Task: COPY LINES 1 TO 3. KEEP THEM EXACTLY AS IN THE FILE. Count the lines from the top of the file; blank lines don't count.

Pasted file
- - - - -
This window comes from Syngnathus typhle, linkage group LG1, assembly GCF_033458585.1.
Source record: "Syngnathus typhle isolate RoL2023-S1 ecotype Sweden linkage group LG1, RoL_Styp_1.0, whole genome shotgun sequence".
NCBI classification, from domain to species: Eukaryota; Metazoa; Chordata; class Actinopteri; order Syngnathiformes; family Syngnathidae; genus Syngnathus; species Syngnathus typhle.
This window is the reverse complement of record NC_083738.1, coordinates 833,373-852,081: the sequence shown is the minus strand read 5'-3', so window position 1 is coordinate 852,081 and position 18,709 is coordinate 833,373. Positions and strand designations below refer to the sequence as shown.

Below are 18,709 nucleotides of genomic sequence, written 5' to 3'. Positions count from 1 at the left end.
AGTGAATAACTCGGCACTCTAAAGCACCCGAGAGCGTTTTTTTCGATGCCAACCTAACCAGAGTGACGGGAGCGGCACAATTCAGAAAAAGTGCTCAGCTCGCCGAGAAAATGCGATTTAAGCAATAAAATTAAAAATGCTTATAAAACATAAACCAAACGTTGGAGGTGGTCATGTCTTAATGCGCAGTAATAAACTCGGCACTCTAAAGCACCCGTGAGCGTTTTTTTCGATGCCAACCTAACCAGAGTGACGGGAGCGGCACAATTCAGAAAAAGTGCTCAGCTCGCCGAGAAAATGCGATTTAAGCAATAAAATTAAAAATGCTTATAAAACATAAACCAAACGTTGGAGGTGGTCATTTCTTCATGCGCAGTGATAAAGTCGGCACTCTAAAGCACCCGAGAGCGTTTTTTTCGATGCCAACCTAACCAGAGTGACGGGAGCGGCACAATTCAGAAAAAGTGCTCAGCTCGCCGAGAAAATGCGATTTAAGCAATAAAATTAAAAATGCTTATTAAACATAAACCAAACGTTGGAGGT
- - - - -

This window comes from Syngnathus typhle, linkage group LG1, assembly GCF_033458585.1.
Source record: "Syngnathus typhle isolate RoL2023-S1 ecotype Sweden linkage group LG1, RoL_Styp_1.0, whole genome shotgun sequence".
NCBI classification, from domain to species: Eukaryota; Metazoa; Chordata; class Actinopteri; order Syngnathiformes; family Syngnathidae; genus Syngnathus; species Syngnathus typhle.